Leo Braudy’s article was the most lively and interesting of the bunch to me. He spends a lot of time talking about films, true, but I felt like the main thrust of his article was directed towards how art works through the medium of film (and specifically how the concept of genre functions within the medium). I found his synthesis of historical and cultural trends across different mediums (poetry, prose, film) to be refreshing: it’s always nice to be reminded that “Art” is not a series of separate spheres, but is a dialogue between painters, novelists, dancers, directors, etc.
Genre films, Braudy claims, are “especially criticized because they seem to appeal to a preexisting audience, while the film ‘classic’ creates its own special audience through the unique power of the filmmaking artist’s personal creative sensibility”. This contrast between genre films and “classic” films is extended to a comparison between pop art and pure art. Braudy references the Romantic period as the beginning of the crusade against popular and folk art. As I understand it, the idea is that during the Romantic period an artist was necessarily an independent figure, a creator, a god, and most importantly a unique. The artist’s duty was supposed to be to reach into the abyss and pull forth wholly unique and individual creations, to be “the only one in a corrupt age who could summon up the artistic Eden of the past and collect its fragments into some coherence”. “Genre and convention”, Braudy says “were the fare of the multitudes, while originality and storming self-assertion, without a past, without any controls, was the caviar of the truly aware audience”. Therefore these energies have manifested, Braudy says, in a current mood of animosity towards films of convention and of exultation towards films of originality.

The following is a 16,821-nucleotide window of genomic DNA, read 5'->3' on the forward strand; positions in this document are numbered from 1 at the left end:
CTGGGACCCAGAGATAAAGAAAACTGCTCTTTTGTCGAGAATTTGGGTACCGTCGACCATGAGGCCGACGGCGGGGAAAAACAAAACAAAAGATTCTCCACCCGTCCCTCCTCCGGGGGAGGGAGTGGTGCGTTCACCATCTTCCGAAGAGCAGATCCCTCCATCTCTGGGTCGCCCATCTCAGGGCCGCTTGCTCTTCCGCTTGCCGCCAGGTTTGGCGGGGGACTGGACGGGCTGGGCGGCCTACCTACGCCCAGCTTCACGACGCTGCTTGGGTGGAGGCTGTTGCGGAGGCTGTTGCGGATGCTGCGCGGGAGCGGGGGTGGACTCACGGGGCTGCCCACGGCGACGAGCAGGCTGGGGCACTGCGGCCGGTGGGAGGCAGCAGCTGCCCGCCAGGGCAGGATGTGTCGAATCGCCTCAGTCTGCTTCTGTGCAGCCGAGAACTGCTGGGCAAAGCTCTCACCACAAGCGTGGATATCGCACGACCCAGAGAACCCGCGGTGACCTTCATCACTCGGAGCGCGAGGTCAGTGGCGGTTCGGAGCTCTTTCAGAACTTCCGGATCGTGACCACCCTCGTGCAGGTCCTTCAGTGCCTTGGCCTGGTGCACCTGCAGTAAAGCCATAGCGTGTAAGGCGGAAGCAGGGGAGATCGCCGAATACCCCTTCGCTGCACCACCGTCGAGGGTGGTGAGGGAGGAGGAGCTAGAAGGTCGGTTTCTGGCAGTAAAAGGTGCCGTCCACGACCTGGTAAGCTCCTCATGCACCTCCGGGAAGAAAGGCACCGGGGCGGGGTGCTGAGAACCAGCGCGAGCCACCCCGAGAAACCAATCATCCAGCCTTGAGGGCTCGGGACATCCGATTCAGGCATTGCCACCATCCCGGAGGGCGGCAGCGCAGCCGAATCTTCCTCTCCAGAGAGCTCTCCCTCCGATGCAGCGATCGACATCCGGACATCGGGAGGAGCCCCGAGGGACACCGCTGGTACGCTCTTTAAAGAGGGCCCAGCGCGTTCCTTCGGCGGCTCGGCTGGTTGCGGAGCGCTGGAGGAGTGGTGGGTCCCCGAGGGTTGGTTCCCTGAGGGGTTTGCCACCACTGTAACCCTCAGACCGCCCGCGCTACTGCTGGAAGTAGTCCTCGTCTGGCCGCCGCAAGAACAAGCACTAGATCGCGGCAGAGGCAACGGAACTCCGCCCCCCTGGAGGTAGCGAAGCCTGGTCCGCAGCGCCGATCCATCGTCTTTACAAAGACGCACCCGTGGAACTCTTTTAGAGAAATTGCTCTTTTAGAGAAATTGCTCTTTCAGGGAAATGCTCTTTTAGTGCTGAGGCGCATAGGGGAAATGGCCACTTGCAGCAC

And so I find Braudy’s point of view very enlightening – that there is value in convention. Conventions, after all, exist for a reason. To reject convention entirely is to reject an aspect of our culture and of art. Most interesting of all Braudy’s points, to me, is his assertion that genre films achieve value because of their use of convention. Classifying a film into a certain genre causes us to make certain assumptions about it. When we imagine a genre, we imagine a set of conventional tropes. Therefore, genre instantly provides a wealth of ideas for a skilled director to toy with or to subvert – and likewise it can be very pleasing to take part in and to contemplate the thrill of the subversion. Chinatown, for example, is a film noir and it makes every effort to present itself as a film noir – it references older films in the genre, it delights in the conventional, in the music, in the atmosphere of the film noir. But behind its conventional presentation are a number of subversions and differences from the standard film noir; the pleasure of its main character and of its shocking end only exist, for me, because they have the background of genre to stand out upon. In this way Chinatown engages with its very building blocks and comments upon itself. Why is the end shocking? What about the main character is so fascinating? Why are we shocked and why are we fascinated? As Braudy says, “the joy in genre is to see what can be dared in the creation of a new form or the creative destruction and complication of an old one”. It may not be caviar, but what could be more "truly aware"?